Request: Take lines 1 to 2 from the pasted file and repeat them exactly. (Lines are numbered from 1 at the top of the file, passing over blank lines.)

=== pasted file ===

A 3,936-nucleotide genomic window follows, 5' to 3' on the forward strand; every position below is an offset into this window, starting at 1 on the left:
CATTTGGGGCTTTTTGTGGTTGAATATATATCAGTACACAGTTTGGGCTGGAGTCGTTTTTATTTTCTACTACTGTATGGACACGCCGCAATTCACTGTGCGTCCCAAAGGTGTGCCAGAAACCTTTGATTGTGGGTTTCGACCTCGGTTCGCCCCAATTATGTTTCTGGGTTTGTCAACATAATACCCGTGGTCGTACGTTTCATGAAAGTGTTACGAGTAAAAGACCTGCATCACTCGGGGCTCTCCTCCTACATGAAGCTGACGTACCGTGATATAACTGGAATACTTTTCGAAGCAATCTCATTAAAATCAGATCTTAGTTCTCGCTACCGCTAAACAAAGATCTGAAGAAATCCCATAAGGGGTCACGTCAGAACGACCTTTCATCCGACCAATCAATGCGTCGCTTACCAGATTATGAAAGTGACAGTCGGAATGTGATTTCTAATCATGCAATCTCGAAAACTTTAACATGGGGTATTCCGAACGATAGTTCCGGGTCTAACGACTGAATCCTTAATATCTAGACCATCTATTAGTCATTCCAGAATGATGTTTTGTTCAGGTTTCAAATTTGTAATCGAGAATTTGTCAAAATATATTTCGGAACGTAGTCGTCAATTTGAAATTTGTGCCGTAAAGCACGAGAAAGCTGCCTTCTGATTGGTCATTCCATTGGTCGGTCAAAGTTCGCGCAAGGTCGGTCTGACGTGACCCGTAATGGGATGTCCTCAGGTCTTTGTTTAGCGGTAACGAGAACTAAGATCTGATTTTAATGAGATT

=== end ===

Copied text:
A 3,936-nucleotide genomic window follows, 5' to 3' on the forward strand; every position below is an offset into this window, starting at 1 on the left:
CATTTGGGGCTTTTTGTGGTTGAATATATATCAGTACACAGTTTGGGCTGGAGTCGTTTTTATTTTCTACTACTGTATGGACACGCCGCAATTCACTGTGCGTCCCAAAGGTGTGCCAGAAACCTTTGATTGTGGGTTTCGACCTCGGTTCGCCCCAATTATGTTTCTGGGTTTGTCAACATAATACCCGTGGTCGTACGTTTCATGAAAGTGTTACGAGTAAAAGACCTGCATCACTCGGGGCTCTCCTCCTACATGAAGCTGACGTACCGTGATATAACTGGAATACTTTTCGAAGCAATCTCATTAAAATCAGATCTTAGTTCTCGCTACCGCTAAACAAAGATCTGAAGAAATCCCATAAGGGGTCACGTCAGAACGACCTTTCATCCGACCAATCAATGCGTCGCTTACCAGATTATGAAAGTGACAGTCGGAATGTGATTTCTAATCATGCAATCTCGAAAACTTTAACATGGGGTATTCCGAACGATAGTTCCGGGTCTAACGACTGAATCCTTAATATCTAGACCATCTATTAGTCATTCCAGAATGATGTTTTGTTCAGGTTTCAAATTTGTAATCGAGAATTTGTCAAAATATATTTCGGAACGTAGTCGTCAATTTGAAATTTGTGCCGTAAAGCACGAGAAAGCTGCCTTCTGATTGGTCATTCCATTGGTCGGTCAAAGTTCGCGCAAGGTCGGTCTGACGTGACCCGTAATGGGATGTCCTCAGGTCTTTGTTTAGCGGTAACGAGAACTAAGATCTGATTTTAATGAGATT